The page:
Keeping it real

News must be free of the distortions of money, as well as the eagerness to please the audience

The Zee News editors caught on camera allegedly trying to cut a deal of Rs 100 crore in advertising from industrialist-politician Naveen Jindal's company and promising, in return, not to air damaging stories, are now being investigated. There are unanswered questions on both sides, but Jindal has alleged extortion and criminal conspiracy, while Zee has appealed to public sympathy and support from its peers, even invoking the Emergency. This is not a question of media freedom, however, or a prompt for us to ponder greater regulation. It is an allegation of a criminal act. Extortion — in this case, yet to be established — is met with serious legal consequences, whether committed by an individual or on behalf of a group.

In the UK, after the phone-hacking scandal foregrounded entrenched tabloid malpractices and the collusion between the media and politics, Lord Leveson's inquiry into "the culture, practices and ethics of the press" has recommended strengthening and insulating a press complaints body, while stopping short of statutory regulation. In India, we are certainly not at that juncture. In the absence of explicit First-Amendment-style protection for media freedom, we rely on the courts' expansive reading of Article 19(a), as part of a citizen's fundamental right to free speech and expression. Deriving legitimacy and protection from such an unwritten social contract means the media must hold up its end with sincerity and responsibility.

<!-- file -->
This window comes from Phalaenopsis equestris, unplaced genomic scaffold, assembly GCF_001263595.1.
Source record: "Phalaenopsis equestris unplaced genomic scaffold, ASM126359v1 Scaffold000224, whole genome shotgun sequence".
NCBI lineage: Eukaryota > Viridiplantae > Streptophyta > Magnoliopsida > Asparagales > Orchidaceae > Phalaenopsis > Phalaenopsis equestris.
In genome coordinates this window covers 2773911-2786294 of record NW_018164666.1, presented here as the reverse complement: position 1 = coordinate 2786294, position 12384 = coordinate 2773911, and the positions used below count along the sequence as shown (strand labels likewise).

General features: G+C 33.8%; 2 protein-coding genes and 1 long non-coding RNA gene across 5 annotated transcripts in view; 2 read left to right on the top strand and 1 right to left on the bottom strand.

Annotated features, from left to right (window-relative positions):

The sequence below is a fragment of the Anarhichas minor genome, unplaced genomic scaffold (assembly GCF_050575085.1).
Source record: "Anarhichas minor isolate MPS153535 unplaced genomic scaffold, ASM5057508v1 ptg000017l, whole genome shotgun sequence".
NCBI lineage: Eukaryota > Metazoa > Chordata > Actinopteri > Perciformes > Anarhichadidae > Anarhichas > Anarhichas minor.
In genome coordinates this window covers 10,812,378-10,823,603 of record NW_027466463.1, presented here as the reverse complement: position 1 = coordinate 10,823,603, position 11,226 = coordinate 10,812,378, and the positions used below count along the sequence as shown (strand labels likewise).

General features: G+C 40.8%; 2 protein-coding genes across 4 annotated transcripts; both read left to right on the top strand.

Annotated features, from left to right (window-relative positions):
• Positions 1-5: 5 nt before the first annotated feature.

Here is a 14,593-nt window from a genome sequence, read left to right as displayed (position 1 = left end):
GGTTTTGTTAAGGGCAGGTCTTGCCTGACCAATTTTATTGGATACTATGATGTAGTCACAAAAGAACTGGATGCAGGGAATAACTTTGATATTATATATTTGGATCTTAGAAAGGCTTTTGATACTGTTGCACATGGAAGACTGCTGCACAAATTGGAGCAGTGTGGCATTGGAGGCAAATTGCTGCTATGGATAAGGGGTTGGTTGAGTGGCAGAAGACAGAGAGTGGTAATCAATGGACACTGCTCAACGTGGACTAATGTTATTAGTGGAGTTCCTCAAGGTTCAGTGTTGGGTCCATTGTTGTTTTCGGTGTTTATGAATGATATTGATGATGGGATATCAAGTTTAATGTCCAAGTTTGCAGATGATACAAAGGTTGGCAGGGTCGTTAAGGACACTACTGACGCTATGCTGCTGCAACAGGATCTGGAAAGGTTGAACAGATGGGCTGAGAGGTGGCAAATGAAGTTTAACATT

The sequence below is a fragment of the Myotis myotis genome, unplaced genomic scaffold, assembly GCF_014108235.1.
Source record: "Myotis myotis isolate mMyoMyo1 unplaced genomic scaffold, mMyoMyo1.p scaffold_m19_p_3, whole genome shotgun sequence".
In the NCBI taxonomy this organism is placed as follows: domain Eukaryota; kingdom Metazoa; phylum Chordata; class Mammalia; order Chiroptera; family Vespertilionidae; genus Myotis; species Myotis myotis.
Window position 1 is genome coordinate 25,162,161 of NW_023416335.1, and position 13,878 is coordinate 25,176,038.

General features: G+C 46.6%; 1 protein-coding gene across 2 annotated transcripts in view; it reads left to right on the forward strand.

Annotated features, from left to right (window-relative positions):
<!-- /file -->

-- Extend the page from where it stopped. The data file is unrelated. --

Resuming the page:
Incidents like this one should be a wake-up call for media groups and journalists. The media must check the creep of practices that take it away from those foundational principles, its obligation to the public's right to accurate, unbiased news. Paid news undermines the media like nothing else. Many businesses in mining, real estate, power, etc own and use media outlets for leverage with the state. Advertorials, sneaky shills and undisclosed interests erode the only currency the professional media has — of credibility. But apart from keeping out these egregious practices, journalism must obey a higher call of duty. It can't afford underthought campaigns because they might be popular, or pander to the lowest denominator. Or ignore its own training to give the people what it thinks they want. It cannot let the ratings run the news. The media's greatest service is in its scepticism, its refusal to be persuaded by power, money or charm.

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